By Staff Reports
(DGIwire) – Those people who serve as caregivers—either for a family member or a loved one—face a series of challenges. Ensuring proper treatment for the patient is one of main ones. But another challenge is just as daunting: making sure that the caregivers maintain proper health for themselves despite the stress that comes along with their task. Sobering news was recently announced in a study by Ohio State University in conjunction with the National Institute on Aging: adult children caring for their parents, as well as parents caring for chronically ill children, may have their lifespan shortened by four to eight years.
The researchers in the study focused on an earlier finding that changes in chromosomes were to blame for the caregivers’ reduced lifespan. The team zeroed in on telomeres, which are regions of genetic material on the ends of a cell’s chromosomes. Over time, as a cell divides, those telomeres shorten and lose genetic instructions.
“Telomeres are like caps on the chromosome,” says Jason Shelton, Chief Executive Officer of Telomere Diagnostics, a molecular testing company. “As people get older, the telomeres shorten. It is all part of the aging process.”
According to the OSU Institute for Behavioral Medicine Research, the study uncovered physical evidence that the effects of chronic stress, which is often part of the caregiving life, can be observed both at the genetic and molecular levels—the telomeres shorten, and the activity of an enzyme that usually works to repair damage the chromosome is reduced.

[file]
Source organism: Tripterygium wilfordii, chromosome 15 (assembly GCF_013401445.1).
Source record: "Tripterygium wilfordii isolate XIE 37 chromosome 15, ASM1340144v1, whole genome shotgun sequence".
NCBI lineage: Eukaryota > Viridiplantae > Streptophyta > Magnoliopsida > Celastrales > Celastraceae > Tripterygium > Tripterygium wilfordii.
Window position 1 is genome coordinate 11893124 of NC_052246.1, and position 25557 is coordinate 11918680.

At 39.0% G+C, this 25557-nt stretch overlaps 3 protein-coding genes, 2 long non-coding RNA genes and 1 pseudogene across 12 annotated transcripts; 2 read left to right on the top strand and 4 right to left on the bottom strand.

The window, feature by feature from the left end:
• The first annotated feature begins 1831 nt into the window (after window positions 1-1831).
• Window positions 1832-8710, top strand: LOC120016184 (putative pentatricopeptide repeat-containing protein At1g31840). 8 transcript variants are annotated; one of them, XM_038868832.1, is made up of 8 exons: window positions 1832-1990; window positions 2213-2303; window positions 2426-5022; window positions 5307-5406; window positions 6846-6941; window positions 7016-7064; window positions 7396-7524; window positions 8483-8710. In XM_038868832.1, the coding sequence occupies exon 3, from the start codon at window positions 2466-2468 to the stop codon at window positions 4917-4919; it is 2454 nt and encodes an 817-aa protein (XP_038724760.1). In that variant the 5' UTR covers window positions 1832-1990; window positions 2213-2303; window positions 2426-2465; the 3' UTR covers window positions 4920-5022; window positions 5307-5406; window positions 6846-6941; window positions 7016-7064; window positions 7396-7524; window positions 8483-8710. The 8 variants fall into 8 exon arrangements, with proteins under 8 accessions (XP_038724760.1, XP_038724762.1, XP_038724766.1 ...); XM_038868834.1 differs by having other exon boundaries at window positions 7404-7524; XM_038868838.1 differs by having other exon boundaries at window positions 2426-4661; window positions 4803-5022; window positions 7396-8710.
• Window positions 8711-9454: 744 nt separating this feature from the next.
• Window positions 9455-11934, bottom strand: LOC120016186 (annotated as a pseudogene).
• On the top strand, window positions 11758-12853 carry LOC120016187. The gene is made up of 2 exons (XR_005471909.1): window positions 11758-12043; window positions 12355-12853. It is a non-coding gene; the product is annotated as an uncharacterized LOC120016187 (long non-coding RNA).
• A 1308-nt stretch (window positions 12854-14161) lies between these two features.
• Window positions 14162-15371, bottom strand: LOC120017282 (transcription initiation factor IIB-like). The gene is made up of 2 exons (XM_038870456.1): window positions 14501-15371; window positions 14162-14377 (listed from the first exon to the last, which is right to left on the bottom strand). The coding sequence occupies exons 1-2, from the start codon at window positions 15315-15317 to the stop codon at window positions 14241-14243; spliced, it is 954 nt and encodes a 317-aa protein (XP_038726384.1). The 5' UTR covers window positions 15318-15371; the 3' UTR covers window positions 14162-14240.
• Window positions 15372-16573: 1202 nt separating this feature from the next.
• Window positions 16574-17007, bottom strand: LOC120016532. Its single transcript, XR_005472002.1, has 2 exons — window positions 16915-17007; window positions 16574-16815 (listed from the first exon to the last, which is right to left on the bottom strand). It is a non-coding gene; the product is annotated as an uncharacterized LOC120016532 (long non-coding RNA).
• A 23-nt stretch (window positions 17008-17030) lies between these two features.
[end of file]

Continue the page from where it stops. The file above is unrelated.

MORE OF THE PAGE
As a result, any caregiver truly dedicated to the well-being of their patient ought to be mindful of such a finding—and seek out tools to determine their “cellular age,” which can be estimated using the length of their telomeres.
Telomere Diagnostics was founded in 2010, a year after the Nobel Prize in Medicine was awarded for research that furthered our understanding of telomeres. The company recently launched TeloYears, a simple genetic test that estimates the cellular age encoded in the test-taker’s DNA so they can get a better idea of how well they are aging—comparing their actual age to their cellular age. The test analyzes a blood sample that is sent to the company’s laboratory in Silicon Valley, California, where a detailed report is generated that compares the patient’s average telomere length to others in his or her cohort.
“We believe the TeloYears test can give caregivers more information about how stress and other factors might be affecting the body,” Shelton adds.